Veuillez utiliser cette adresse pour citer ce document : https://hdl.handle.net/10953/1775
Titre: The role of dogs in modulating human affective reactivity and sense of safety in emotional urban public spaces
Auteur(s): Delgado-Rodríguez, Rafael F.
Carriquí-Madroñal, Raquel
Vázquez-Villalba, Celia
Martos-Montes, Rafael
Ordóñez-Pérez, David
Résumé: We aimed to examine the role of dog presence in modulating human affective reactivity and sense of safety in emotional urban public spaces. College women (n = 296) assessed valence, arousal, dominance, and safety in pictures depicting a man or a woman alone or accompanied by a small- or medium-sized dog in aversive and positive contexts. The results indicated that both dog sizes produce better assessments (i.e., higher valence, dominance, and sense of safety, and lower arousal) than the alone condition in high- and low- aversive (i.e., aversive/man and aversive/woman, respectively) and low-positive (i.e., positive/man) contexts. In highly positive contexts (i.e., positive/woman), the alone condition produces a similar assessment to small-sized dogs on arousal and dominance scales and medium-sized dogs on dominance and safety scales. When comparing dog sizes, small dogs produce better assessments in most emotional contexts. Those results overall indicated that dog presence itself (regardless of dog size) affects participants’ assessment in aversive and low-positive contexts; however, specific dog features such as size, rather than dog presence itself, are more important in high-positive contexts, indicating a ceiling effect. This study highlights the need to consider the emotionality of public settings when assessing the positive dog effect in scenes in which people are portrayed.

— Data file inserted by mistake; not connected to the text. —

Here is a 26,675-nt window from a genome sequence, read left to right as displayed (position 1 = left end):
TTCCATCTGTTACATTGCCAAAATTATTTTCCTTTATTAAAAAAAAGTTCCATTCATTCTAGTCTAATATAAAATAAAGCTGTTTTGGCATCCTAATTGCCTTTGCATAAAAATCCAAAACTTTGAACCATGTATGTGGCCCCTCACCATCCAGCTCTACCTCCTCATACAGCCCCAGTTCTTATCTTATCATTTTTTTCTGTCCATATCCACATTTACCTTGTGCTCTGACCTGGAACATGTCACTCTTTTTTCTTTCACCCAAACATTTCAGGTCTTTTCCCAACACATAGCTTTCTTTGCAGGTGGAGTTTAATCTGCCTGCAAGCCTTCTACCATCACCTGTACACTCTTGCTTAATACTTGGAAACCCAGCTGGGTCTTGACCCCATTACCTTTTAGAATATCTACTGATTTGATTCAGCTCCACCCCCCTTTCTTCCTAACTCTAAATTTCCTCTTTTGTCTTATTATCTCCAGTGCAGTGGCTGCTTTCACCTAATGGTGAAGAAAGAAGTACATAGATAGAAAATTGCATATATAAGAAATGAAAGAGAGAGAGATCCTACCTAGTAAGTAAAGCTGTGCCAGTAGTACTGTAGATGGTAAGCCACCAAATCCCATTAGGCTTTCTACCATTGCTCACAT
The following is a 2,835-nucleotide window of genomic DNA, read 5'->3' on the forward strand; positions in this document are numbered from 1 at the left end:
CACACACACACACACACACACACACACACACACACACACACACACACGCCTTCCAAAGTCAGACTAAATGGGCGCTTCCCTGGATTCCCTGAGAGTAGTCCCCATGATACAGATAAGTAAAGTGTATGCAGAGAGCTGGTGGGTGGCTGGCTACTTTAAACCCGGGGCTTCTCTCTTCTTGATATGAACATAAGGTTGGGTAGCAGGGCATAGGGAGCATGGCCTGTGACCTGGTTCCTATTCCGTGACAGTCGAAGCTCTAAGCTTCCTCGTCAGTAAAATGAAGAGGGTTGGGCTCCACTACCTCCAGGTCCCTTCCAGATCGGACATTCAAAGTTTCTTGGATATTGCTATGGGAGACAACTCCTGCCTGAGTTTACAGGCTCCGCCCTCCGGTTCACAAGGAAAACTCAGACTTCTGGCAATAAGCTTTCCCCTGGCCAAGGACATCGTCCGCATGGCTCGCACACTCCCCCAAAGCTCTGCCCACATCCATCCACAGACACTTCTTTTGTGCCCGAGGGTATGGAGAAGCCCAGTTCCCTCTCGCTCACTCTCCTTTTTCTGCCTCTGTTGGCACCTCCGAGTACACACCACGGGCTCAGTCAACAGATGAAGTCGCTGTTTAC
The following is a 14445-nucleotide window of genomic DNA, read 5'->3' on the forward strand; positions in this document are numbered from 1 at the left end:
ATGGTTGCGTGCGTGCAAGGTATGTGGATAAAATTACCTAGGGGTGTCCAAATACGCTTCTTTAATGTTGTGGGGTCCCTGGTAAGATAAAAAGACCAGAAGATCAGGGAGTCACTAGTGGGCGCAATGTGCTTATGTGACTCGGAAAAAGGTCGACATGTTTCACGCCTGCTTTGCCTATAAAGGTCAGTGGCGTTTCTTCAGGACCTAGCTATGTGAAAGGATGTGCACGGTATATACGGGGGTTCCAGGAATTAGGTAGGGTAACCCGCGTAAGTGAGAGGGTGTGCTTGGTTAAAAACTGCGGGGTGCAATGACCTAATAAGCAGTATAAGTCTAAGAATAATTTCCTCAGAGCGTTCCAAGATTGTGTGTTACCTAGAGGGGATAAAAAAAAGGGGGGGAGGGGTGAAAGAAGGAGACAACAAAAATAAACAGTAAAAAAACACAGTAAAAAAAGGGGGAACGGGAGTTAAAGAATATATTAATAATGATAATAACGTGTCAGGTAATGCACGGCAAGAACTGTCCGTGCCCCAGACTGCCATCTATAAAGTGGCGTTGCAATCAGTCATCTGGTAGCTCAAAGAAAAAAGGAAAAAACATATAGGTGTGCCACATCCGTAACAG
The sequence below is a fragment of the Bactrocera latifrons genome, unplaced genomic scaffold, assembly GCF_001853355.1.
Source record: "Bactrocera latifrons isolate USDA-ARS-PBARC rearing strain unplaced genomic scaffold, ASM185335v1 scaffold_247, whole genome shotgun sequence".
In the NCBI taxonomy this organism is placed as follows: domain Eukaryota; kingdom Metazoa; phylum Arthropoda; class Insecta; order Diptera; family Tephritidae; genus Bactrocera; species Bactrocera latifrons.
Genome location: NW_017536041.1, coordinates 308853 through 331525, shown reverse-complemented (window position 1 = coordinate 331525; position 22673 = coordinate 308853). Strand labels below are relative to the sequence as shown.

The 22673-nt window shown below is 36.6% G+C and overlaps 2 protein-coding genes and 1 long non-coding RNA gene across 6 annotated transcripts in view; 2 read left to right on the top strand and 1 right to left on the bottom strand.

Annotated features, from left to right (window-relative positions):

Mots-clés: dog
emotional reactivity
urban public spaces
sense of safety
Date de publication: 17-jui-2022
Editeur: Elsevier Science Inc
Référence bibliographique: Delgado-Rodríguez, R., Carriquí-Madroñal, R., Vázquez-Villalba, C., Martos-Montes, R. y Ordoñez-Pérez, D. (2022). The role of dogs in modulating human affective reactivity and sense of safety in emotional urban public spaces. Journal of Veterinary Behavior: Clinical Applications and Research, 55-56, 12-22. https://doi.org/10.1016/j.jveb.2022.07.005
Collection(s) :DPS-Artículos



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